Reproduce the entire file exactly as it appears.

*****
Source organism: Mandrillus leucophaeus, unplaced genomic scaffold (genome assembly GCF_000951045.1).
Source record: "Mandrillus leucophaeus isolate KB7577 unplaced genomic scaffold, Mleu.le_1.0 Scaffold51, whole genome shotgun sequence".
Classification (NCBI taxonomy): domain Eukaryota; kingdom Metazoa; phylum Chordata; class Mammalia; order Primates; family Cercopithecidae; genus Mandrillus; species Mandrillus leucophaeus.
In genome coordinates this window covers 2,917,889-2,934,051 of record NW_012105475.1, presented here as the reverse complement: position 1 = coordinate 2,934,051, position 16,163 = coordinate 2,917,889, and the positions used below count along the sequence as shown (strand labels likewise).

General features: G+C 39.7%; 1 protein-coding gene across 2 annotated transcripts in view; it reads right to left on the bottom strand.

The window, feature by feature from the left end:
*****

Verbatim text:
Source organism: Mandrillus leucophaeus, unplaced genomic scaffold (genome assembly GCF_000951045.1).
Source record: "Mandrillus leucophaeus isolate KB7577 unplaced genomic scaffold, Mleu.le_1.0 Scaffold51, whole genome shotgun sequence".
Classification (NCBI taxonomy): domain Eukaryota; kingdom Metazoa; phylum Chordata; class Mammalia; order Primates; family Cercopithecidae; genus Mandrillus; species Mandrillus leucophaeus.
In genome coordinates this window covers 2,917,889-2,934,051 of record NW_012105475.1, presented here as the reverse complement: position 1 = coordinate 2,934,051, position 16,163 = coordinate 2,917,889, and the positions used below count along the sequence as shown (strand labels likewise).

General features: G+C 39.7%; 1 protein-coding gene across 2 annotated transcripts in view; it reads right to left on the bottom strand.

The window, feature by feature from the left end: